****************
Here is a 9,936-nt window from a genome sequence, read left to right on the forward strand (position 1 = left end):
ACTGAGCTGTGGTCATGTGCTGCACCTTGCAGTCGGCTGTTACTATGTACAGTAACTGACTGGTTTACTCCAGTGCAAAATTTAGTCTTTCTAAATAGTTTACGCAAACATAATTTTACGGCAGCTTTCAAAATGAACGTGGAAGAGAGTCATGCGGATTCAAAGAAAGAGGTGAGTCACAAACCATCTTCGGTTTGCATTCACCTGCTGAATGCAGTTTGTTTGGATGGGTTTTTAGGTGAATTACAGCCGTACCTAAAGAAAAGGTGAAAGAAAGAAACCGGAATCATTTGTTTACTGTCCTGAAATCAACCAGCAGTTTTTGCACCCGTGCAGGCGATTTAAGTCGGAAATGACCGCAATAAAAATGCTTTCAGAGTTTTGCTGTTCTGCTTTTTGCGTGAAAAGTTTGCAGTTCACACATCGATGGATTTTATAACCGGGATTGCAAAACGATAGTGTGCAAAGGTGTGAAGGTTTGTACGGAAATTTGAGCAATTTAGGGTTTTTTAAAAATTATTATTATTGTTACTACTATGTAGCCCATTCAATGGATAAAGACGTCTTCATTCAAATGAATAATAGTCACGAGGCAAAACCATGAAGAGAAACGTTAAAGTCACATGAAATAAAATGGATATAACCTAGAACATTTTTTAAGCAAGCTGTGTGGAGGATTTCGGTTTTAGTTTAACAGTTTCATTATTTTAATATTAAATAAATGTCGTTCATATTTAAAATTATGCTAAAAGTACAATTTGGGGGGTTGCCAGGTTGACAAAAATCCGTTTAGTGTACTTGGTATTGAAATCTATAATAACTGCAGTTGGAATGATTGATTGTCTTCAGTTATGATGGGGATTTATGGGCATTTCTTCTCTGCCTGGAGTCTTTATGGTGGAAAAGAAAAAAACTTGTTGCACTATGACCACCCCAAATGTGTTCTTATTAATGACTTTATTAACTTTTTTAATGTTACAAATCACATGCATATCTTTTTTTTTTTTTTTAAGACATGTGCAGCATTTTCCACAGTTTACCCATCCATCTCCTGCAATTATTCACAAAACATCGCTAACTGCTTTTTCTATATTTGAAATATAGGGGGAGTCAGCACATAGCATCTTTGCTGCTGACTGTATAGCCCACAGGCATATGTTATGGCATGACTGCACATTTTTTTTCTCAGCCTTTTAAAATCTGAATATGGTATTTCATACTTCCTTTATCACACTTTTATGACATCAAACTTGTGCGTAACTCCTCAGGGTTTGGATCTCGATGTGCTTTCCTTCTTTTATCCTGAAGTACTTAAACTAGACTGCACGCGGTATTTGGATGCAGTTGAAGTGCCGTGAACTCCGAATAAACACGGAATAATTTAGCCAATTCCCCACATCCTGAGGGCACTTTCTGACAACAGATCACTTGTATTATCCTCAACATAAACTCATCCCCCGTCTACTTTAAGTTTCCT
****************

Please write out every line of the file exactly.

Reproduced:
Here is a 9,936-nt window from a genome sequence, read left to right on the forward strand (position 1 = left end):
ACTGAGCTGTGGTCATGTGCTGCACCTTGCAGTCGGCTGTTACTATGTACAGTAACTGACTGGTTTACTCCAGTGCAAAATTTAGTCTTTCTAAATAGTTTACGCAAACATAATTTTACGGCAGCTTTCAAAATGAACGTGGAAGAGAGTCATGCGGATTCAAAGAAAGAGGTGAGTCACAAACCATCTTCGGTTTGCATTCACCTGCTGAATGCAGTTTGTTTGGATGGGTTTTTAGGTGAATTACAGCCGTACCTAAAGAAAAGGTGAAAGAAAGAAACCGGAATCATTTGTTTACTGTCCTGAAATCAACCAGCAGTTTTTGCACCCGTGCAGGCGATTTAAGTCGGAAATGACCGCAATAAAAATGCTTTCAGAGTTTTGCTGTTCTGCTTTTTGCGTGAAAAGTTTGCAGTTCACACATCGATGGATTTTATAACCGGGATTGCAAAACGATAGTGTGCAAAGGTGTGAAGGTTTGTACGGAAATTTGAGCAATTTAGGGTTTTTTAAAAATTATTATTATTGTTACTACTATGTAGCCCATTCAATGGATAAAGACGTCTTCATTCAAATGAATAATAGTCACGAGGCAAAACCATGAAGAGAAACGTTAAAGTCACATGAAATAAAATGGATATAACCTAGAACATTTTTTAAGCAAGCTGTGTGGAGGATTTCGGTTTTAGTTTAACAGTTTCATTATTTTAATATTAAATAAATGTCGTTCATATTTAAAATTATGCTAAAAGTACAATTTGGGGGGTTGCCAGGTTGACAAAAATCCGTTTAGTGTACTTGGTATTGAAATCTATAATAACTGCAGTTGGAATGATTGATTGTCTTCAGTTATGATGGGGATTTATGGGCATTTCTTCTCTGCCTGGAGTCTTTATGGTGGAAAAGAAAAAAACTTGTTGCACTATGACCACCCCAAATGTGTTCTTATTAATGACTTTATTAACTTTTTTAATGTTACAAATCACATGCATATCTTTTTTTTTTTTTTTAAGACATGTGCAGCATTTTCCACAGTTTACCCATCCATCTCCTGCAATTATTCACAAAACATCGCTAACTGCTTTTTCTATATTTGAAATATAGGGGGAGTCAGCACATAGCATCTTTGCTGCTGACTGTATAGCCCACAGGCATATGTTATGGCATGACTGCACATTTTTTTTCTCAGCCTTTTAAAATCTGAATATGGTATTTCATACTTCCTTTATCACACTTTTATGACATCAAACTTGTGCGTAACTCCTCAGGGTTTGGATCTCGATGTGCTTTCCTTCTTTTATCCTGAAGTACTTAAACTAGACTGCACGCGGTATTTGGATGCAGTTGAAGTGCCGTGAACTCCGAATAAACACGGAATAATTTAGCCAATTCCCCACATCCTGAGGGCACTTTCTGACAACAGATCACTTGTATTATCCTCAACATAAACTCATCCCCCGTCTACTTTAAGTTTCCT